Of all the ancient myths, one speaks, I think, most eloquently to our digital age. Pygmalion, the sculptor who fell in love with a statue he had carved, was made famous by Bernard Shaw, Lerner & Loewe and Hollywood. But before he metamorphosed as Mr Higgins in My Fair Lady, Pygmalion was, according to Ovid, a legendary misogynist sculptor from ancient Cyprus.
Pygmalion was also a tech guy, not just in the ancient sense of the word (techne, craftmanship), but also in the modern sense of technology expert. Ovid approximated Pygmalion’s true vocation, which was that of modelling raw matter into something meaningful, potentially beautiful, potentially true than life, even trans-real. Ovid was wrong: Pygmalion was a talented programmer from Northern California.
The story is simple: having carved the most beautiful ivory statue of a woman, Pygmalion falls in love with it. The difference between atemporal myth and our anodyne reality lies in what happened next: defeated by desire, he receives from Venus the gift of artificial intelligence, which the goddess bestows on the statue. Taking pity on his misery, Venus brings the statue to life. In a strange post-classical tradition, the statue is named Galatea.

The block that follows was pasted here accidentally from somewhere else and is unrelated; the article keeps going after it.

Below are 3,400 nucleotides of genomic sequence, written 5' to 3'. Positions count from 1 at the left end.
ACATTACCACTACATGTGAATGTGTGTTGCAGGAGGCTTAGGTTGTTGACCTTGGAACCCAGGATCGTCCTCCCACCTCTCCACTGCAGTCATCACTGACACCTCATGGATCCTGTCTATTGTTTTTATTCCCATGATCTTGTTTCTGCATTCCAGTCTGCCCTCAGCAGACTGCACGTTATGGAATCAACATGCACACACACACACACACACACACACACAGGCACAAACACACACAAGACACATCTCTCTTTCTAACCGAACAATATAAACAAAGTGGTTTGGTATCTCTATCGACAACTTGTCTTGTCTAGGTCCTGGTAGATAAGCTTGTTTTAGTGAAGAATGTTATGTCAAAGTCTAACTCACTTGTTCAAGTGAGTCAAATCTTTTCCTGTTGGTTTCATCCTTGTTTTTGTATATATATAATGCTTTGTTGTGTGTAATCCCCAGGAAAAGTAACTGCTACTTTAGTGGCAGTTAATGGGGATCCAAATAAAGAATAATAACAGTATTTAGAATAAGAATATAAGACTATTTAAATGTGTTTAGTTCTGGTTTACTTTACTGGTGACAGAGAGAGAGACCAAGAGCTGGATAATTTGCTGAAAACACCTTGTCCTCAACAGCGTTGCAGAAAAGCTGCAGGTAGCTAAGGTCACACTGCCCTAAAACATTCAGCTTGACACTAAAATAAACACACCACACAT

Venus said, “It is not good for man to be alone. Let’s give him A.I.” And suddenly the man was not alone anymore.
There is a Pygmalion hiding in every desire to build a conscious machine, to turn ivory into soft tissue, algorithm into human consciousness. The Deus ex machina which resolved Ovid’s conflict has become the Deus in machina of our silicon dreams, the digital reverie of our modern mythology.